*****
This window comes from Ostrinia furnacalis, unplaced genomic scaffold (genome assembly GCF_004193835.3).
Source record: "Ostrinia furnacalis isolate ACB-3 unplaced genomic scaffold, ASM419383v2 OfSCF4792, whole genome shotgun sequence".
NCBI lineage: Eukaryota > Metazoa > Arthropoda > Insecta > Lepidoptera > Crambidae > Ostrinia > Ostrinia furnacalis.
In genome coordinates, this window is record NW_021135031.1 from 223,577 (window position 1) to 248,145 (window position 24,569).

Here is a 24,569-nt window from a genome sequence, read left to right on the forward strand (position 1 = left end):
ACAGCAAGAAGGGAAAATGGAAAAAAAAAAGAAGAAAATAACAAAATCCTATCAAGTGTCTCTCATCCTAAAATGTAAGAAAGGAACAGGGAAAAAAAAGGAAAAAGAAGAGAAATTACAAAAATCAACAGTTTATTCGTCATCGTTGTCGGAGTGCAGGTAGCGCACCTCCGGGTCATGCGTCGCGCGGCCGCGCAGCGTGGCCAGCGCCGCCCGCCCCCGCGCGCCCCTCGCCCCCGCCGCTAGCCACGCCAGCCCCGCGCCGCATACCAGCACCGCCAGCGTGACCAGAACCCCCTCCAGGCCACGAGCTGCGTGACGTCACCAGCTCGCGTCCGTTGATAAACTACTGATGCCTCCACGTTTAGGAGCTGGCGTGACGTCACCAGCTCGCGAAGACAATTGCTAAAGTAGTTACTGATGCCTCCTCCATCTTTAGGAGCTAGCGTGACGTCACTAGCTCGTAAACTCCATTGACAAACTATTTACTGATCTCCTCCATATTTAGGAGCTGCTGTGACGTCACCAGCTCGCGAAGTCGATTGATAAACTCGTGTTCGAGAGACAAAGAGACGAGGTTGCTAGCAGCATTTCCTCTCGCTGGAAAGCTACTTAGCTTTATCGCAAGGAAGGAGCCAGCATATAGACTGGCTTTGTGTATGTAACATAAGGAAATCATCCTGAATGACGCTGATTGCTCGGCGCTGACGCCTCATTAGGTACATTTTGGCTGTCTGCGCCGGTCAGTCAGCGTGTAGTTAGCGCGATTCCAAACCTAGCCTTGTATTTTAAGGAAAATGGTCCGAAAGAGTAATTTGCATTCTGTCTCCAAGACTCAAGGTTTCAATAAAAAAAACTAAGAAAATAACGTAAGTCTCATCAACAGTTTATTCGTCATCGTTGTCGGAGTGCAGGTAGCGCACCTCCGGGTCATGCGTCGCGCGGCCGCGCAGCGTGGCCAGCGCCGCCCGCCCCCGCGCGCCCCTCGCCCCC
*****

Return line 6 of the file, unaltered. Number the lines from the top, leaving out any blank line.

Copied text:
ACAGCAAGAAGGGAAAATGGAAAAAAAAAAGAAGAAAATAACAAAATCCTATCAAGTGTCTCTCATCCTAAAATGTAAGAAAGGAACAGGGAAAAAAAAGGAAAAAGAAGAGAAATTACAAAAATCAACAGTTTATTCGTCATCGTTGTCGGAGTGCAGGTAGCGCACCTCCGGGTCATGCGTCGCGCGGCCGCGCAGCGTGGCCAGCGCCGCCCGCCCCCGCGCGCCCCTCGCCCCCGCCGCTAGCCACGCCAGCCCCGCGCCGCATACCAGCACCGCCAGCGTGACCAGAACCCCCTCCAGGCCACGAGCTGCGTGACGTCACCAGCTCGCGTCCGTTGATAAACTACTGATGCCTCCACGTTTAGGAGCTGGCGTGACGTCACCAGCTCGCGAAGACAATTGCTAAAGTAGTTACTGATGCCTCCTCCATCTTTAGGAGCTAGCGTGACGTCACTAGCTCGTAAACTCCATTGACAAACTATTTACTGATCTCCTCCATATTTAGGAGCTGCTGTGACGTCACCAGCTCGCGAAGTCGATTGATAAACTCGTGTTCGAGAGACAAAGAGACGAGGTTGCTAGCAGCATTTCCTCTCGCTGGAAAGCTACTTAGCTTTATCGCAAGGAAGGAGCCAGCATATAGACTGGCTTTGTGTATGTAACATAAGGAAATCATCCTGAATGACGCTGATTGCTCGGCGCTGACGCCTCATTAGGTACATTTTGGCTGTCTGCGCCGGTCAGTCAGCGTGTAGTTAGCGCGATTCCAAACCTAGCCTTGTATTTTAAGGAAAATGGTCCGAAAGAGTAATTTGCATTCTGTCTCCAAGACTCAAGGTTTCAATAAAAAAAACTAAGAAAATAACGTAAGTCTCATCAACAGTTTATTCGTCATCGTTGTCGGAGTGCAGGTAGCGCACCTCCGGGTCATGCGTCGCGCGGCCGCGCAGCGTGGCCAGCGCCGCCCGCCCCCGCGCGCCCCTCGCCCCC